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Photo Credit/ RateMyProfessors.com

I’m not a fan of RateMyProfessors.com. It’s an unpopular opinion, probably, but hear me out.

This isn’t to say that I don’t see the utility in RateMyProfessors (RMP). Of course it’s useful—we want students’ real, honest opinions of what a professor is like before we sign up for the binding commitment of a semester with him or her. We need some sort of list of dealbreakers and dealmakers, just like we’d ask our friends for their opinions of a person before we ask him or her to get coffee.

With RMP, the middling professors are ignored. It’s the really “good” ones and the really “bad” ones that students take special note of, because you want the class that’s in high demand and you would never sign up for an Econ class with that dreaded professor.

My problem with RMP is the same problem statisticians have with a study that depends on voluntary participation: there’s an unknown sample size, the population is biased and the motivations to contribute are variable and unreliable. Think about the last time you contributed to RMP (if you ever have). Why did you do it? Looking back on your review, do you regret anything you said? Would you trust what you wrote?

Oftentimes, the people who write reviews are those who have the strongest opinions about a professor (I’m not saying this is always the case, but from what I’ve observed, it’s fairly true). Why else would you feel motivated to write? If your opinion of them could be described with the word “decent,” then what would you have to add to the discussion, in theory? You’d leave the reviewing to those who like or dislike the professor enough to write something down.

But that kind of logic is toxic, and not reflective of the population’s true opinion of a class. If you read the RMP review of a professor, and end up getting the high and low outliers, you’re shortchanging a professor who deserves more than that.

You should also be careful to note a few things that skew the statistical accuracy of RMP reviews. First, we go to a very small college, and as I said, RMP reviews are completely optional. The professors with the most reviews, Valenza, Pitney, Bradley, Helland and Keil, all have between 45 and 60 ratings. The average untenured professor, however, usually has less than 10 reviews, which puts the data at risk for being overly affected by outliers. One student’s out-of-the-ordinary, horrible experience may just turn the face next to the professor’s name from smiling green to reticent yellow—and let’s be honest, that’s the first real judgment we make on RMP.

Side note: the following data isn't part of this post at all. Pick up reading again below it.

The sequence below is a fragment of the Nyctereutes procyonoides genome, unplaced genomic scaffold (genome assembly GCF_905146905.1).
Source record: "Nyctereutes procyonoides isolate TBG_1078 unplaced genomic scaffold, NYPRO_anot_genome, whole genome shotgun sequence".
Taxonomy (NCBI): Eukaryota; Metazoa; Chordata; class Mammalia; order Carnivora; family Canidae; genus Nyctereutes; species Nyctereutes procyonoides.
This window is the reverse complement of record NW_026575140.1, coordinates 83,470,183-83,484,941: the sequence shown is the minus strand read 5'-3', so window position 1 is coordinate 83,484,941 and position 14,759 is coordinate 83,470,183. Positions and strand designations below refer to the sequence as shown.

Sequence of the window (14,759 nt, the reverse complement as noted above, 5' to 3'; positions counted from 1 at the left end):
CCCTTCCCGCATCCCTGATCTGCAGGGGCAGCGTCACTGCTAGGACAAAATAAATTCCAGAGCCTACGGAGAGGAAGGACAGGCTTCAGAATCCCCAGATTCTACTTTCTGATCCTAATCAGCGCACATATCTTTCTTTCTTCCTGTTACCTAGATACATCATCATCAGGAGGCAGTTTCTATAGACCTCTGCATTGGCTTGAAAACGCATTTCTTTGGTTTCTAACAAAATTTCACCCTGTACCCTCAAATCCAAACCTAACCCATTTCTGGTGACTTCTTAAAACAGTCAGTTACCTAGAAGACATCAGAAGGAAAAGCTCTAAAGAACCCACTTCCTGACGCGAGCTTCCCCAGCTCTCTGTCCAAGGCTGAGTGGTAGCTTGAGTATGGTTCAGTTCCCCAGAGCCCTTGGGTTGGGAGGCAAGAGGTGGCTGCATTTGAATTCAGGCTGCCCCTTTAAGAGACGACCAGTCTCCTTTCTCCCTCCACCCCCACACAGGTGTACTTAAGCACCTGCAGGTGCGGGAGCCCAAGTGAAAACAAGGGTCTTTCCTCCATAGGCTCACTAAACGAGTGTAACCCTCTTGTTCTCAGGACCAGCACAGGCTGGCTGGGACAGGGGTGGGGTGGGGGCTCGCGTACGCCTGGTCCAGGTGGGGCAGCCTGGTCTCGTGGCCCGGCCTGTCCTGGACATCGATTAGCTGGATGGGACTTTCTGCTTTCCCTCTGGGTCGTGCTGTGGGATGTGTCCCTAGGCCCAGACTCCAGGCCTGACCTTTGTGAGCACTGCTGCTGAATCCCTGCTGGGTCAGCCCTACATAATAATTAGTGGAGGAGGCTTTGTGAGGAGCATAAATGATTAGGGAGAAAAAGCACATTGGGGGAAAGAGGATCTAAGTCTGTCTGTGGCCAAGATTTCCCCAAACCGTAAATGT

The oversimplification of professors into the three categories of “helpfulness,” “clarity” and “easiness” tends to push students towards the easy classes, especially for GEs. Although we all want to take classes in which you can get an easy A, reason with yourself and remember that you didn’t come to CMC for easy As. Oftentimes the best professors assign the most reading, are the toughest graders and expect a lot out of their students—but you’ll get an unparalleled classroom experience in exchange. However, you wouldn’t know that from reading those professors’ RMP reviews; it’s easy to be scared off by the warnings of “It’s impossible to get an A in this class!”

But not all hope is lost—there are some solutions to this problem. We already fill out course evaluations at the end of the year, ones that professors aren’t allowed to read and ones that every student (of a non-tenured professor) is required to complete. Those evaluations are honest and are available in the Dean of Students office. (Side note to the Dean of Students Office: nobody has time to go into your office and sort through that huge binder. It would be awesome if you could make that mysterious file more accessible to us—we fill the reviews out online anyway!)

Pomona has an online, voluntary course review system that’s available on the Pomona portal. To encourage students to submit reviews, negative or positive, the College has a raffle that ends the day class registration begins. CMC should have a similar system, if the Dean of Faculty course reviews aren’t a good alternative.

Either way, my final takeaway from this article is directed at you, freshmen, who are likely poring over the course catalog, watching the open seats in every class you want slowly tick down and frantically submitting PERM requests.

My first piece of advice is to take a class based on the professor, not the name of the class. When you finish the semester, you’re going to cherish the teaching style and office hour discussions you had with that amazing professor more than any assigned reading.

My second piece of advice is to not put all your eggs in the RateMyProfessors.com basket. Ask your upperclassmen friends and their upperclassmen friends for advice about the best professors and best classes, or check out the Forum’s recent article about senior students’ favorite classes at the 5Cs. If you’re really feeling motivated, visit the Dean of Faculty and check out the course evaluations of specific classes and professors.

My third and final piece of advice is to, for now, be a good citizen and submit Rate My Professor reviews for all your classes, no matter how boring or middling you think they are. Add to that statistical integrity by putting your voice out there, and encourage your friends to do the same.